Alveolopleural fistula is a communication or fistula between an alveoli and the pleural space. We called it alveolopleural fistula instead of bronchopleural fistula because the patient had lung parenchyma necrosis followed by fistula development; in addition, the fistula was distal to the segmental bronchi.[3],[4] Patient's with ARDS secondary to COVID-19 requiring high amounts of positive end expiratory pressure (PEEP) and are at higher risk in developing a pneumothorax. Parenchymal necrosis followed by fibrotic lung can increase the risk when patient is on positive pressure ventilation for long time. Many patients with a prolonged ventilator course are at risk of developing a secondary bacterial infection, which also increases the risk of pneumothorax and bronchopleural and alveolopleural fistula.[5] Significant coughing paroxysms add additional risk of pneumothorax. Positive pressure and higher amounts of PEEP can make it challenging to heal a pneumothorax, allowing complications of alveolopleural fistula to arise.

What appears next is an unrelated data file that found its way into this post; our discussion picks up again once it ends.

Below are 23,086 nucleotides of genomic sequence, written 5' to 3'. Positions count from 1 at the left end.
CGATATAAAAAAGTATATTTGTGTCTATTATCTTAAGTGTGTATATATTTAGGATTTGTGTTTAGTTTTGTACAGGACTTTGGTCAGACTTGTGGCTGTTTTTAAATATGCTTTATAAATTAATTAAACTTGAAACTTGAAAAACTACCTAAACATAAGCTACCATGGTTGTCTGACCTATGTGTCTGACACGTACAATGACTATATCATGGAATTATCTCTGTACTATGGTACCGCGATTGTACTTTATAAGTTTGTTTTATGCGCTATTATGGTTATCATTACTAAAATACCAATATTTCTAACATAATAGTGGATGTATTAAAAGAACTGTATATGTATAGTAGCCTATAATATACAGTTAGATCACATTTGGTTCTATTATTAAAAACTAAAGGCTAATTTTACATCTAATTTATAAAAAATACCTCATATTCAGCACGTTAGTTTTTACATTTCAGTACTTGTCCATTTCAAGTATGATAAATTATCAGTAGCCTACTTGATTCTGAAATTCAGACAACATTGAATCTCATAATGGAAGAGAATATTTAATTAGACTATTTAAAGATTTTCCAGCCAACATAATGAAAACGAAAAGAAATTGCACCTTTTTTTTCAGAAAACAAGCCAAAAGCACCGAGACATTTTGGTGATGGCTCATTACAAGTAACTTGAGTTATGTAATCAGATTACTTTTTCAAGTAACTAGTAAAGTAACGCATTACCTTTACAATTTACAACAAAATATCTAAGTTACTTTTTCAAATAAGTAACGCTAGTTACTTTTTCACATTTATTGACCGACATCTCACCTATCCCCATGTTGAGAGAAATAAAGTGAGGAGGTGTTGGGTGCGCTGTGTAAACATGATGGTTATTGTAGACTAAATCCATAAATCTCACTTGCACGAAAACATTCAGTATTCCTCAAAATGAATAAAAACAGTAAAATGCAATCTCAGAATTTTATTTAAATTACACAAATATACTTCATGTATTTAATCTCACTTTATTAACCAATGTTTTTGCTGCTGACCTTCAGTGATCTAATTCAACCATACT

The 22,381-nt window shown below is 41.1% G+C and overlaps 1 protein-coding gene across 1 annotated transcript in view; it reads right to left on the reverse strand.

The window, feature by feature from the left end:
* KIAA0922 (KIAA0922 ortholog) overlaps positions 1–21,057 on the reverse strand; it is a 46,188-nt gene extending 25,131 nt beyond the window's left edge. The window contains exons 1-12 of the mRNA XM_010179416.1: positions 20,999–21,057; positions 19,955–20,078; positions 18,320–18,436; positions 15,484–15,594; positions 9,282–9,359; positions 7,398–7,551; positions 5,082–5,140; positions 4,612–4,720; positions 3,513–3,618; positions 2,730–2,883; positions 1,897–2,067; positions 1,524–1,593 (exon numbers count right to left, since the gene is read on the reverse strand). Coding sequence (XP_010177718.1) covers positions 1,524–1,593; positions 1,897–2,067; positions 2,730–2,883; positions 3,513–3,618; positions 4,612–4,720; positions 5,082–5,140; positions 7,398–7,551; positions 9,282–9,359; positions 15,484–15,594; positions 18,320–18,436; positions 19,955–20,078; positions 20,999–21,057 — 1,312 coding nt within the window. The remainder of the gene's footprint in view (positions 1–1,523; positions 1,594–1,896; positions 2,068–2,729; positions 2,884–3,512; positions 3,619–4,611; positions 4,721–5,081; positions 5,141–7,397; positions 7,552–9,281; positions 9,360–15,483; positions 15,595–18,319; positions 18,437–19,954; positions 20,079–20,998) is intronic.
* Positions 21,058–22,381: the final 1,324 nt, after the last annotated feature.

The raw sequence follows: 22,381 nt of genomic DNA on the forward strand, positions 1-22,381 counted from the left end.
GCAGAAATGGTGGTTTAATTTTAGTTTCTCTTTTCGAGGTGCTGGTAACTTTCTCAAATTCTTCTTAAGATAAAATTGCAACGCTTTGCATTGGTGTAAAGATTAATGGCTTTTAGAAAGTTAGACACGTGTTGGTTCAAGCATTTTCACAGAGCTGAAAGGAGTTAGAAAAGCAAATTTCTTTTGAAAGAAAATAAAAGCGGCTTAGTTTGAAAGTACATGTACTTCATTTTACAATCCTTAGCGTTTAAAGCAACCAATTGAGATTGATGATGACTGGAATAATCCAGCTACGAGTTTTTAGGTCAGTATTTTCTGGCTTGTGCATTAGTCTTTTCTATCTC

EBVs have been used since 2005 to treat alveolopleural and bronchopleural fistula in patients who are not considered a good surgical candidates.[6] EBV can treat these fistulas by allowing air to exit through the valve but not enter the lower segment. This is the first documented use of an EBV in the setting of COVID-19 that we could find. The placement of the valves, allowed a significant reduction in the air leak. This assisted in the patient's breathing trials on the ventilator and tracheostomy collar trials by reducing the overall volume loss through the fistula, ultimately allowing the patient to successfully liberated from the ventilator and have his chest tubes removed.


   Conclusion Top


EBV can safely be used in patients with alveolopleural fistula secondary to COVID-19 ARDS.

Declaration of patient consent

The authors certify that they have obtained all appropriate patient consent forms. In the form the patient(s) has/have given his/her/their consent for his/her/their images and other clinical information to be reported in the journal. The patients understand that their names and initials will not be published and due efforts will be made to conceal their identity, but anonymity cannot be guaranteed.